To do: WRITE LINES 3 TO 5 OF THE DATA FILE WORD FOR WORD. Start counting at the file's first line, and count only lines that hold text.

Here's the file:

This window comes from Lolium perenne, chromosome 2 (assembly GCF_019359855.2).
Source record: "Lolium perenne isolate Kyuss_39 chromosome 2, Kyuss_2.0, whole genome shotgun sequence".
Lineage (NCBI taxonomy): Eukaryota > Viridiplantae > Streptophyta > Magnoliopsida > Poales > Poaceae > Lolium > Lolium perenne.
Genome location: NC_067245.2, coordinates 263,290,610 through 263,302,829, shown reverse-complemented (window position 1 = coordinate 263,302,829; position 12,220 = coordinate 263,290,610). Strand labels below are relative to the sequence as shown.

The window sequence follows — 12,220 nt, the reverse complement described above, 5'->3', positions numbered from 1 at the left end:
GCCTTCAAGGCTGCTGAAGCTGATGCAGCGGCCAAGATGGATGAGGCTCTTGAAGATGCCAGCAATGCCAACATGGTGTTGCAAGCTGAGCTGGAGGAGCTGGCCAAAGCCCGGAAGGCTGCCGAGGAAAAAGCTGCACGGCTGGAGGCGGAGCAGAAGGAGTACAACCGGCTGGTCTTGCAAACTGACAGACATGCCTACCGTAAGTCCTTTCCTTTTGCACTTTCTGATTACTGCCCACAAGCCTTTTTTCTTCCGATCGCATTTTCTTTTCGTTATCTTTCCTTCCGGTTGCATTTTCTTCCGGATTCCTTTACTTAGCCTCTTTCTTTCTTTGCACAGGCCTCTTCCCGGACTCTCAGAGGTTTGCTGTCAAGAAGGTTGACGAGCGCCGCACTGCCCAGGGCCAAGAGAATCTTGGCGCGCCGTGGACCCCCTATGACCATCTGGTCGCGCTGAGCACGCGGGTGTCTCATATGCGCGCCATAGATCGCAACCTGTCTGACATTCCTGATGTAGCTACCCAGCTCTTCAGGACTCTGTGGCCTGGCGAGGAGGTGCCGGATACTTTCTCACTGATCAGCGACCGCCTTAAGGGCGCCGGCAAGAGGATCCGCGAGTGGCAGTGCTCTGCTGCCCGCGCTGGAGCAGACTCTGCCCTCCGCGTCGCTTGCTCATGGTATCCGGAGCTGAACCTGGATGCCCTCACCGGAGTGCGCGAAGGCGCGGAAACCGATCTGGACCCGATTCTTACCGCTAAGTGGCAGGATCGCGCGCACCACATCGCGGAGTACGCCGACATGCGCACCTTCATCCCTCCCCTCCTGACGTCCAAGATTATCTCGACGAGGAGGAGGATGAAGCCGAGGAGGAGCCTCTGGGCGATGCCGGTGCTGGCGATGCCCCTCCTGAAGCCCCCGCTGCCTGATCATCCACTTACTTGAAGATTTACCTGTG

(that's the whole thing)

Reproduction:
Lineage (NCBI taxonomy): Eukaryota > Viridiplantae > Streptophyta > Magnoliopsida > Poales > Poaceae > Lolium > Lolium perenne.
Genome location: NC_067245.2, coordinates 263,290,610 through 263,302,829, shown reverse-complemented (window position 1 = coordinate 263,302,829; position 12,220 = coordinate 263,290,610). Strand labels below are relative to the sequence as shown.

The window sequence follows — 12,220 nt, the reverse complement described above, 5'->3', positions numbered from 1 at the left end: